1958 Morris Minor
Photo: Bill Vance

by Bill Vance

The Morris Minor (later the Morris 1000), built from 1948 to 1971, was one of Britain’s most popular cars. The name came from an earlier overhead cam engined Minor that was produced from 1929 to 1932.

The Minor was designed by a brilliant engineer named Alec Issigonis (knighted to become Sir Alec in 1969), who would later revolutionize car design with his cross-engine, front-drive Mini.

Issigonis, who died in 1988 at the age of 81, came to England from his native Turkey in the early 1920s at age 17. He received a mechanical engineering diploma from Battersea Polytechnic, and worked for several car companies before settling at Morris where he had become chief designer by the end of the Second World War.

Small cars held a special interest for Issigonis, and the Minor originated as a small car called the Mosquito that he developed during the Second World War. By war’s end a prototype had been built.

The proportions of the car didn’t look quite right to Issigonis, however, and he decided that the car was too narrow. In his practical way he had it split longitudinally, pulled the two halves apart, and added 102 mm (4 in.) to the width. It now looked “right,” and became the shape of the production Morris Minor.

The Minor was introduced at the 1948 Earls Court Motor Show in London. It had such advanced features as unit construction and torsion bar independent front suspension, at a time when neither torsion bars nor unibodies had found wide acceptance by the motor industry. Rack and pinion steering gave the Minor excellent steering characteristics, and its overall roadholding and handling were superior for an economy car of the day.

Issigonis had planned to use a new side-valve, horizontally-opposed (flat) four cylinder engine. There were some vibration problems, however, which were eventually solved, but internal company resistance couldn’t be overcome. Instead it got the 27.5 horsepower, 918 cc (56 cu in.) Morris Eight inline, side-valve four that had been around since 1935. Power went to the rear wheels through a floor-shift, four-speed manual transmission.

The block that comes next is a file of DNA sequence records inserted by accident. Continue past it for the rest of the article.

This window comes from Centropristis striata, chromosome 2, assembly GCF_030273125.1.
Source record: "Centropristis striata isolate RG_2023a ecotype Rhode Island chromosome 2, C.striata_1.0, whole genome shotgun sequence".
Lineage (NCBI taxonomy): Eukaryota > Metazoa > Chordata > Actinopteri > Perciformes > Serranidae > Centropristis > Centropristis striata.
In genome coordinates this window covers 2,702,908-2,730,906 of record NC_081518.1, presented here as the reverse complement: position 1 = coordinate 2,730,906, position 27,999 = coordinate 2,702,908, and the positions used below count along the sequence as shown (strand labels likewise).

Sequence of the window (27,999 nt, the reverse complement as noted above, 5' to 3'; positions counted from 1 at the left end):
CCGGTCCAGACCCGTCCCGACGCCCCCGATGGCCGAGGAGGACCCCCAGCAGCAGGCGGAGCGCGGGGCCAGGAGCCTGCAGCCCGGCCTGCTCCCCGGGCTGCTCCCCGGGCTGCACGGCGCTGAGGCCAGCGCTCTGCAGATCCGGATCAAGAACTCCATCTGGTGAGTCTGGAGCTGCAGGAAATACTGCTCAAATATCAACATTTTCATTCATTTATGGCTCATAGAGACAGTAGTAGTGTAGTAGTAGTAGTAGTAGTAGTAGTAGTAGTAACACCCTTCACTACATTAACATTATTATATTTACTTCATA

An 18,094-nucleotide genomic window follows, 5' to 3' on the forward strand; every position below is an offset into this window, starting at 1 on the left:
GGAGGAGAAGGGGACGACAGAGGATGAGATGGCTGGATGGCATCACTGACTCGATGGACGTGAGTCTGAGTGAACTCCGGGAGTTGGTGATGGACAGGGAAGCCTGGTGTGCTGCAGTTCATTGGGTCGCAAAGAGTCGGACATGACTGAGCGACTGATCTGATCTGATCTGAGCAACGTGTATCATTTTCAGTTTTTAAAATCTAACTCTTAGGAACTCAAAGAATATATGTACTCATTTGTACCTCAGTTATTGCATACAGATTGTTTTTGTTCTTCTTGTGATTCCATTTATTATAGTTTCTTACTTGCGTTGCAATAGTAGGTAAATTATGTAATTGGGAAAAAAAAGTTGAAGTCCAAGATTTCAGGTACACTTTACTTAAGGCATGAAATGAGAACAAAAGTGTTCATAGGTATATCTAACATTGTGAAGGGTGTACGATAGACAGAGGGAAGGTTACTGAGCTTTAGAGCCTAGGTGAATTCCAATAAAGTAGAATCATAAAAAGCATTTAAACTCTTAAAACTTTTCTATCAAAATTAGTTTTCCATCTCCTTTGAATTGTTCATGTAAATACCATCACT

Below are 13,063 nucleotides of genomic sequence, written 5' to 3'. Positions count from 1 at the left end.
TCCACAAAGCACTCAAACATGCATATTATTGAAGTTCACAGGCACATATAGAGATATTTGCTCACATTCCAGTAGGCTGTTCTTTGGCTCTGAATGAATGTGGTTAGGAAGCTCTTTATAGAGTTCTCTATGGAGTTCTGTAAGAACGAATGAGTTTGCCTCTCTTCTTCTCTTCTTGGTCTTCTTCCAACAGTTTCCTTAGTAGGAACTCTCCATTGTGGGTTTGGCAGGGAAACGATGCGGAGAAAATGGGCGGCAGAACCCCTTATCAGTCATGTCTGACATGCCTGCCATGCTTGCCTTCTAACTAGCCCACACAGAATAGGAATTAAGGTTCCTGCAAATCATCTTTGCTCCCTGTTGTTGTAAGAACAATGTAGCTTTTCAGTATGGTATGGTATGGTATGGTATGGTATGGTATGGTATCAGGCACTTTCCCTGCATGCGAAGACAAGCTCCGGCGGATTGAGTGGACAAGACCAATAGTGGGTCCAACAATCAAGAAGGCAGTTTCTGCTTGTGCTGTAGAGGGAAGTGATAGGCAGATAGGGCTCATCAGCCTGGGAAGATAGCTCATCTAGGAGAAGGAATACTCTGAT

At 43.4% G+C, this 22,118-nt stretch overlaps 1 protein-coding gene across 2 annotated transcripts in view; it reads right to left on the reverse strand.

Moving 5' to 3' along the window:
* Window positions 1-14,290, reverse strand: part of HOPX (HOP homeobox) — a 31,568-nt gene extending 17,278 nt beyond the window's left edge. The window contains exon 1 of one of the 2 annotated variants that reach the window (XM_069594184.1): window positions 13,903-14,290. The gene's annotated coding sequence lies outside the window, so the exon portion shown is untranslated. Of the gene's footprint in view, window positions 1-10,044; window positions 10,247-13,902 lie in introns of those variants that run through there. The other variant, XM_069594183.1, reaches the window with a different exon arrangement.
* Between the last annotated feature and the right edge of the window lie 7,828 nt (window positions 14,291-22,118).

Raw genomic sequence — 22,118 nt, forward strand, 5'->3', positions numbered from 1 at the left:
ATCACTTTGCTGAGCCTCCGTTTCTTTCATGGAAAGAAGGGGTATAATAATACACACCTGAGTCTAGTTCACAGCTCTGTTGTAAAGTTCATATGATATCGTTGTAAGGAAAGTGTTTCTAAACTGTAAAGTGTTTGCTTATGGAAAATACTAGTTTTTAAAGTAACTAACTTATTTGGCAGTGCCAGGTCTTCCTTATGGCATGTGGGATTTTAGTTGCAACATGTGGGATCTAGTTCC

The new 1949 Minor, a replacement for the pre-war designed Morris Eight, came in two-door sedan and convertible versions. Except for its carryover engine, it was more modern than the Eight in every way. It had somewhat bulbous, though still pleasant styling, but with one rather homely feature: The tiny headlamps were tucked down low in the grille. Fitting larger lights and moving them to the tops of the fenders in 1951 vastly improved the Minor’s appearance.

The Minor was a quite small car. Its wheelbase was only 2,184 mm (86 in.), and its over-all length a mere 3,759 mm (148 in.). It weighed some 680 kg (1,500 lb) and rode on 5.00 x 14-inch tires. In comparison, rival Volkswagen from Germany had a 2,400 mm (94.5 in.) wheelbase, was 4,039 mm (159 in.) long, weighed 708 kg (1,560 lb), and had 5.00 x 16-inch tires (they became 5.60 x 15 in 1952).

Tom McCahill of Mechanix Illustrated magazine (1/52) tested a Minor and reported a 0 to 96 km/h (60 mph) time of 39.2 seconds, and a top speed of 103 to 105 km/h (64 to 65 mph). This compares closely with Volkswagen’s 0 to 96 (60) time of 37.2 seconds and a top speed of 106 km/h (66 mph) (R&T 12/52). Both performances were pretty modest.

The Minor received detail improvements along the way. In 1951, a four-door sedan was added, along with the aforementioned headlight change. For 1952, the Nuffield Group’s (Morris, et al.) merger with Austin to form the British Motor Corp. made the overhead valve 803 cc (49 cu in.) Austin A30 engine available.

It developed 30 horsepower, but Road & Track (10/54) reported decidedly poorer performance: an agonizingly slow 0 to 96 km/h (60 mph) time of 52.5 seconds, and a top speed of only 101 km/h (62.7 mph). The new engine had produced a slower car.

In 1954 the stylish traveller station wagon was added. But as the decade progressed Morris sales fell more and more behind Volkswagen, particularly in North America, where VWs had been sold in the United States since 1949, and Canada since 1952.

To help counter this, the Minor was fitted with a larger 948 cc (57.8 cu in.), 37-horsepower overhead valve four in 1957, becoming the Morris 1000. This, according to Road & Track (8/57), improved the zero to 96 (60) time to 31.2 seconds, and brought top speed up to 118 km/h (73.2 mph).

Succeeding models received more improvements, the most significant being the larger 1,098 cc (67 cu in.), 48-horsepower engine in 1963. Production finally ceased in 1971 after a very respectable 23-year model run, and 1.6 million Minors.

Although Alec Issigonis became more famous for the cross-engine, front-drive Austin/Morris Mini, which set the pattern for most front drivers today, he always called the Morris Minor his favourite design.

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